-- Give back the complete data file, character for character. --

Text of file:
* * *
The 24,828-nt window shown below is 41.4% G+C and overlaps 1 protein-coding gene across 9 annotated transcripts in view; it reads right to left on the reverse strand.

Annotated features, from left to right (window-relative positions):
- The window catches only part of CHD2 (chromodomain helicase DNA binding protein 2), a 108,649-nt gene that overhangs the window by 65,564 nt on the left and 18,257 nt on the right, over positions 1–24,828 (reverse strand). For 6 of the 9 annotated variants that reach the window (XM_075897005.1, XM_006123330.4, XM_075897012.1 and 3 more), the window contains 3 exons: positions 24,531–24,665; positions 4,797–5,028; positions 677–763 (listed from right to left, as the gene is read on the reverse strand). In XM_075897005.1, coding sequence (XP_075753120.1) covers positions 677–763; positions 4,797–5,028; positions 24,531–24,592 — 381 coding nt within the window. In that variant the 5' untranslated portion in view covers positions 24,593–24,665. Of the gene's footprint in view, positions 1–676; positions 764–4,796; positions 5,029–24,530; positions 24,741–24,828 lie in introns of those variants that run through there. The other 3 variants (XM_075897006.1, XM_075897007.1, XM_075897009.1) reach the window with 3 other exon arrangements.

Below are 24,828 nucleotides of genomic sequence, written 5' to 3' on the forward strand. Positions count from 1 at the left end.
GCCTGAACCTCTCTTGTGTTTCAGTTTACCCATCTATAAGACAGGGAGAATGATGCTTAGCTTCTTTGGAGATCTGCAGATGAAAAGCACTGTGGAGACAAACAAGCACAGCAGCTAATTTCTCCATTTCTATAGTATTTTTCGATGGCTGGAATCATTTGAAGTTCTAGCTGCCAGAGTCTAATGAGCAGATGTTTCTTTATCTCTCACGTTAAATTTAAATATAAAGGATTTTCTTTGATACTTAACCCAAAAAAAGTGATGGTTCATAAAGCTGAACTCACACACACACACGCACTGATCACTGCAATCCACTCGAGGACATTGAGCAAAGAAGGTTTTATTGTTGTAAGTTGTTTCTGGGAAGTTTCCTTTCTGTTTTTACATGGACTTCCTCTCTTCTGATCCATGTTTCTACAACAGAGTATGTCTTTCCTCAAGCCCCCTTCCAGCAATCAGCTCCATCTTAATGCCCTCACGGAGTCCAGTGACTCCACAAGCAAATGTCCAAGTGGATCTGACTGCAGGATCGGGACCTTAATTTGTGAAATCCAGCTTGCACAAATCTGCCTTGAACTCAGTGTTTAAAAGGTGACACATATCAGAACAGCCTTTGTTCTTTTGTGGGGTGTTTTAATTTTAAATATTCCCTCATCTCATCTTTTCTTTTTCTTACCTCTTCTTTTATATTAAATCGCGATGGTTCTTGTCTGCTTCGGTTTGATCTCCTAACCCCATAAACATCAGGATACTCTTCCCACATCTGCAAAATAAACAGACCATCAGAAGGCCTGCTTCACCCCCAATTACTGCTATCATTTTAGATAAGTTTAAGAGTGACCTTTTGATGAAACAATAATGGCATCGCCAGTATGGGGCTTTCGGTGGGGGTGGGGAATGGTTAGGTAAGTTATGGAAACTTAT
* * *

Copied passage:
The 24,828-nt window shown below is 41.4% G+C and overlaps 1 protein-coding gene across 9 annotated transcripts in view; it reads right to left on the reverse strand.

Annotated features, from left to right (window-relative positions):
- The window catches only part of CHD2 (chromodomain helicase DNA binding protein 2), a 108,649-nt gene that overhangs the window by 65,564 nt on the left and 18,257 nt on the right, over positions 1–24,828 (reverse strand). For 6 of the 9 annotated variants that reach the window (XM_075897005.1, XM_006123330.4, XM_075897012.1 and 3 more), the window contains 3 exons: positions 24,531–24,665; positions 4,797–5,028; positions 677–763 (listed from right to left, as the gene is read on the reverse strand). In XM_075897005.1, coding sequence (XP_075753120.1) covers positions 677–763; positions 4,797–5,028; positions 24,531–24,592 — 381 coding nt within the window. In that variant the 5' untranslated portion in view covers positions 24,593–24,665. Of the gene's footprint in view, positions 1–676; positions 764–4,796; positions 5,029–24,530; positions 24,741–24,828 lie in introns of those variants that run through there. The other 3 variants (XM_075897006.1, XM_075897007.1, XM_075897009.1) reach the window with 3 other exon arrangements.

Below are 24,828 nucleotides of genomic sequence, written 5' to 3' on the forward strand. Positions count from 1 at the left end.
GCCTGAACCTCTCTTGTGTTTCAGTTTACCCATCTATAAGACAGGGAGAATGATGCTTAGCTTCTTTGGAGATCTGCAGATGAAAAGCACTGTGGAGACAAACAAGCACAGCAGCTAATTTCTCCATTTCTATAGTATTTTTCGATGGCTGGAATCATTTGAAGTTCTAGCTGCCAGAGTCTAATGAGCAGATGTTTCTTTATCTCTCACGTTAAATTTAAATATAAAGGATTTTCTTTGATACTTAACCCAAAAAAAGTGATGGTTCATAAAGCTGAACTCACACACACACACGCACTGATCACTGCAATCCACTCGAGGACATTGAGCAAAGAAGGTTTTATTGTTGTAAGTTGTTTCTGGGAAGTTTCCTTTCTGTTTTTACATGGACTTCCTCTCTTCTGATCCATGTTTCTACAACAGAGTATGTCTTTCCTCAAGCCCCCTTCCAGCAATCAGCTCCATCTTAATGCCCTCACGGAGTCCAGTGACTCCACAAGCAAATGTCCAAGTGGATCTGACTGCAGGATCGGGACCTTAATTTGTGAAATCCAGCTTGCACAAATCTGCCTTGAACTCAGTGTTTAAAAGGTGACACATATCAGAACAGCCTTTGTTCTTTTGTGGGGTGTTTTAATTTTAAATATTCCCTCATCTCATCTTTTCTTTTTCTTACCTCTTCTTTTATATTAAATCGCGATGGTTCTTGTCTGCTTCGGTTTGATCTCCTAACCCCATAAACATCAGGATACTCTTCCCACATCTGCAAAATAAACAGACCATCAGAAGGCCTGCTTCACCCCCAATTACTGCTATCATTTTAGATAAGTTTAAGAGTGACCTTTTGATGAAACAATAATGGCATCGCCAGTATGGGGCTTTCGGTGGGGGTGGGGAATGGTTAGGTAAGTTATGGAAACTTAT